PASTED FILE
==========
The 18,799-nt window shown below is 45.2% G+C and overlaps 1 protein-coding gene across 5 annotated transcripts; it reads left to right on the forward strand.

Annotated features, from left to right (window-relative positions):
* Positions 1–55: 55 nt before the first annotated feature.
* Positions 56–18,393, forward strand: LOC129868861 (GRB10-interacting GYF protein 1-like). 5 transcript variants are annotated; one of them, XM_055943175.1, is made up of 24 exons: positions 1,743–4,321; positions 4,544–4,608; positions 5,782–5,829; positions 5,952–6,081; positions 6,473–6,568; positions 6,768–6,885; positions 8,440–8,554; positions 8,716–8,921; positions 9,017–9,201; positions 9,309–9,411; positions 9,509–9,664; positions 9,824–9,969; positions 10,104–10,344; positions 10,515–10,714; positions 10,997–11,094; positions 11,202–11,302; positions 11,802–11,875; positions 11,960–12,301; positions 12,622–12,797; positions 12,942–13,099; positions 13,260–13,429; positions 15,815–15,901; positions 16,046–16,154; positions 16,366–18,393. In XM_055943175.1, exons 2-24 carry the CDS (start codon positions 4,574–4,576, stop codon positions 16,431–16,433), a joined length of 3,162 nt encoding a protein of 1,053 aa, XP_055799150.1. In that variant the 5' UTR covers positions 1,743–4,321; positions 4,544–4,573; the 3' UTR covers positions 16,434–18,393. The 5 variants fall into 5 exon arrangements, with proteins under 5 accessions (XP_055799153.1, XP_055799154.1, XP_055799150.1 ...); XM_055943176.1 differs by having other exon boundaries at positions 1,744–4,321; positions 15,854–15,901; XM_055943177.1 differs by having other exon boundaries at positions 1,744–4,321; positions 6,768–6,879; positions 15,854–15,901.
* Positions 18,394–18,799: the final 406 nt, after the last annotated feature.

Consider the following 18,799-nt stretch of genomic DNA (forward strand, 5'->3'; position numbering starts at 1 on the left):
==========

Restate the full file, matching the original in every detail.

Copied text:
The 18,799-nt window shown below is 45.2% G+C and overlaps 1 protein-coding gene across 5 annotated transcripts; it reads left to right on the forward strand.

Annotated features, from left to right (window-relative positions):
* Positions 1–55: 55 nt before the first annotated feature.
* Positions 56–18,393, forward strand: LOC129868861 (GRB10-interacting GYF protein 1-like). 5 transcript variants are annotated; one of them, XM_055943175.1, is made up of 24 exons: positions 1,743–4,321; positions 4,544–4,608; positions 5,782–5,829; positions 5,952–6,081; positions 6,473–6,568; positions 6,768–6,885; positions 8,440–8,554; positions 8,716–8,921; positions 9,017–9,201; positions 9,309–9,411; positions 9,509–9,664; positions 9,824–9,969; positions 10,104–10,344; positions 10,515–10,714; positions 10,997–11,094; positions 11,202–11,302; positions 11,802–11,875; positions 11,960–12,301; positions 12,622–12,797; positions 12,942–13,099; positions 13,260–13,429; positions 15,815–15,901; positions 16,046–16,154; positions 16,366–18,393. In XM_055943175.1, exons 2-24 carry the CDS (start codon positions 4,574–4,576, stop codon positions 16,431–16,433), a joined length of 3,162 nt encoding a protein of 1,053 aa, XP_055799150.1. In that variant the 5' UTR covers positions 1,743–4,321; positions 4,544–4,573; the 3' UTR covers positions 16,434–18,393. The 5 variants fall into 5 exon arrangements, with proteins under 5 accessions (XP_055799153.1, XP_055799154.1, XP_055799150.1 ...); XM_055943176.1 differs by having other exon boundaries at positions 1,744–4,321; positions 15,854–15,901; XM_055943177.1 differs by having other exon boundaries at positions 1,744–4,321; positions 6,768–6,879; positions 15,854–15,901.
* Positions 18,394–18,799: the final 406 nt, after the last annotated feature.

Consider the following 18,799-nt stretch of genomic DNA (forward strand, 5'->3'; position numbering starts at 1 on the left):